Ohio youth football leaders gather at Pro Football Hall of Fame

Ohio youth football leaders gather at Pro Football Hall of Fame

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Commissioners from across the Buckeye State discuss the issues the drive the game at the grassroots level

By Joe Frollo, USA Football
Special to Profootballhof.com

The Pro Football Hall of Fame is a destination for fans to experience and learn the game’s magnificent history.
On Saturday, Feb. 12, the Hall of Fame also served as a springboard for the sport’s future as youth league commissioners from across Ohio gathered in Canton for USA Football’s annual Youth Football State Leadership Forum.

More than 30 representatives from all corners of the Buckeye state met for five hours to discuss challenges they faced and successes they have found. They shared ideas and concerns for the direction of the game at the grassroots level at the event conducted by USA Football, the national governing body of the sport.

John Prochaska of the Great Lakes Football League in suburban Cleveland said he enjoyed the open and frank discussions with other league leaders who are facing similar issues within their leagues.

“I really like the forum setup where we can come together and bounce ideas off each other,” said Prochaska, who as league president oversees more than 1,000 players. “You hear the challenges that people have had and their triumphs as well. It helps to bring ideas back to our own leagues.”

John Helsel of the Karl J. Fulton Pony League in Columbus is a commissioner who oversees 10 leagues with a combined 1,600 players.

He attended the 2010 state forums but returned to hear fresh ideas that can help his community.

“I always pick up something new,” Helsel said. “I made two pages of notes on different things I want to pass to other presidents of the individual leagues and their coaches. There are always easier ways to do things. I want to get them geared up to where they are all doing things the same way I am.”

It’s also a chance for Helsel to meet others who share his passion for youth football.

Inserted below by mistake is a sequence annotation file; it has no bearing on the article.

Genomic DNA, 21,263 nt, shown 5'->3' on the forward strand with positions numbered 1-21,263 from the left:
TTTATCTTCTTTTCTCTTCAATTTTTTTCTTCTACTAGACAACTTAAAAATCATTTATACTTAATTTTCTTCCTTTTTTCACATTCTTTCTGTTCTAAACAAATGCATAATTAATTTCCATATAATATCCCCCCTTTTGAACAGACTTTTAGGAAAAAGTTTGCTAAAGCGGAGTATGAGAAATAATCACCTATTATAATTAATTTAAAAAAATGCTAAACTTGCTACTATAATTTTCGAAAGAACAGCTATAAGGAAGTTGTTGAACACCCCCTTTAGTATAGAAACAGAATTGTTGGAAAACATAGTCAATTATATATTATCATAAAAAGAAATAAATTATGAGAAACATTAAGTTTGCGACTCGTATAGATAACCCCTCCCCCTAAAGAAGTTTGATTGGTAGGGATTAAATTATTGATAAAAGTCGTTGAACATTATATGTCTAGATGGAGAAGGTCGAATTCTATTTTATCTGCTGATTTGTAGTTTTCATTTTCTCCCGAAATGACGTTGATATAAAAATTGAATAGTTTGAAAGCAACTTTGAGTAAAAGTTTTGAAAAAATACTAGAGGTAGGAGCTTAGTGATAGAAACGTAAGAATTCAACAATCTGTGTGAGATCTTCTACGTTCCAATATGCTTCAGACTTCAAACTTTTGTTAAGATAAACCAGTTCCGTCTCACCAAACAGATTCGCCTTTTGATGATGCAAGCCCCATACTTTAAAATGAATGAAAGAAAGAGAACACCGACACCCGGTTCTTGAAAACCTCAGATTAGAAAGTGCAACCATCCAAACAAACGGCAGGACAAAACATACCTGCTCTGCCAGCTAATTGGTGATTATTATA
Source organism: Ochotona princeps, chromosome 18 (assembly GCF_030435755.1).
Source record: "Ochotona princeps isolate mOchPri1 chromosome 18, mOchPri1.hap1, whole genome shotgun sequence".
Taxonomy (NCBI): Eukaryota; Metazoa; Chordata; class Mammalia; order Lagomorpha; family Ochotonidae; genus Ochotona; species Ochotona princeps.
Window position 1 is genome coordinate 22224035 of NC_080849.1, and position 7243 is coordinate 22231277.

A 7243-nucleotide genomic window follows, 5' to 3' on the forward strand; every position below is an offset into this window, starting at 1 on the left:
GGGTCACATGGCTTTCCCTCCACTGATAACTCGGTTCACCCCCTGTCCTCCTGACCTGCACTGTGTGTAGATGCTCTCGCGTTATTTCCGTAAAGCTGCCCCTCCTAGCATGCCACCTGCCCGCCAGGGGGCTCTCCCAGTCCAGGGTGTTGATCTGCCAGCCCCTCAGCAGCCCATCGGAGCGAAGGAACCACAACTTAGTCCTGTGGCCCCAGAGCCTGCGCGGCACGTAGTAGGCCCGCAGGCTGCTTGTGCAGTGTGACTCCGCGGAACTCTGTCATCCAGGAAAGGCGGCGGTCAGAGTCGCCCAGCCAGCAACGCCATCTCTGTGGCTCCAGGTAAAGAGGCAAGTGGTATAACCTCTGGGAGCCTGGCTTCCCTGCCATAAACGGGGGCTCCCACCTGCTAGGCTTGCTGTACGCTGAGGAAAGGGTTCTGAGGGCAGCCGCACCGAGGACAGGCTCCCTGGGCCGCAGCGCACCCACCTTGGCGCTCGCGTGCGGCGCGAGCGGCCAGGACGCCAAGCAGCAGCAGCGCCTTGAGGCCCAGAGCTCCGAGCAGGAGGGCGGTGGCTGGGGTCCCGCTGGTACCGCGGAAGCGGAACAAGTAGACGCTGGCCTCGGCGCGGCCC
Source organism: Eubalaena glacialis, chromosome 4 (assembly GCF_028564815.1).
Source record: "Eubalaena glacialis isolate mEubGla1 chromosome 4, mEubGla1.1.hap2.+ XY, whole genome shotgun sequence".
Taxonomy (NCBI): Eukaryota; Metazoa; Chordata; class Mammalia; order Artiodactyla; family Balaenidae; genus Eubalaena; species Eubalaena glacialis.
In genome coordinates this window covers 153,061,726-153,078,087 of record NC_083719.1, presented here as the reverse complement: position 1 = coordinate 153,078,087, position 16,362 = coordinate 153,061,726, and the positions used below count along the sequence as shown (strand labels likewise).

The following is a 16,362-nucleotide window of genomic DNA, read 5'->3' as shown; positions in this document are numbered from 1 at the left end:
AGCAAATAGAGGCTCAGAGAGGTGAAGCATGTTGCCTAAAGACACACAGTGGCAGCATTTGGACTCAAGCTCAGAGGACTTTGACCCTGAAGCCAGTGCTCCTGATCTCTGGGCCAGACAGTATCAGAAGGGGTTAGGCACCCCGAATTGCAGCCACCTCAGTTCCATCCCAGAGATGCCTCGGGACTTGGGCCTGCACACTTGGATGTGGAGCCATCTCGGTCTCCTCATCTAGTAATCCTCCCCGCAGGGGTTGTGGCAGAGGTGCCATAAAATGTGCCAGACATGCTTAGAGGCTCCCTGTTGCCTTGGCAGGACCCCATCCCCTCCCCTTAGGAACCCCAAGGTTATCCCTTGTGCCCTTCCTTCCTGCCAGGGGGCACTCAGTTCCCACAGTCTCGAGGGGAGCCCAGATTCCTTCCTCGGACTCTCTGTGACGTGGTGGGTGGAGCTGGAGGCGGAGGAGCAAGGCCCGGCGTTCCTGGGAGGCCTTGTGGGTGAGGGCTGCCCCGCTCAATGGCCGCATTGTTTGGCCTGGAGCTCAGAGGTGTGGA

“There are guys here who live maybe 10 miles from me, and I’d never met them,” Helsel said. “There’s a lot of information to be passed around, and I’ve always needed a way to get in contact with them.”

Topics included finding the right coaches and volunteers, background checks, expanding membership, weight limits, making connections with area high schools and expanding awareness of a league beyond the fall season.

The group learned about improving financial literacy for youth leagues from Donald Pavlik of PNC Bank. USA Football Great Lakes Regional Manager Scott LeVeque discussed USA Football’s Player Progression Development Model, which will help coaches teach football at age-appropriate levels, and the redesign of usafootball.com.

“I really like everything USA Football is doing with its website and everything that will be provided,” Prochaska said. “The teaching tools and the website management tools will be a big help for us. We’ll now be able to do online registrations with payment right there. That’s a big step.”

The day ended with a two-hour tour of the Pro Football Hall of Fame, where youth coaches hope one of their players may someday be honored. For Prochaska, that’s not as important as the steps along the way for a youth athlete – but it’s OK to dream.

“It’ll never get old touring the Hall of Fame,” he said. “I love football. I have four boys, and I got involved when my first son got started. I’m going to be involved for a long time.”

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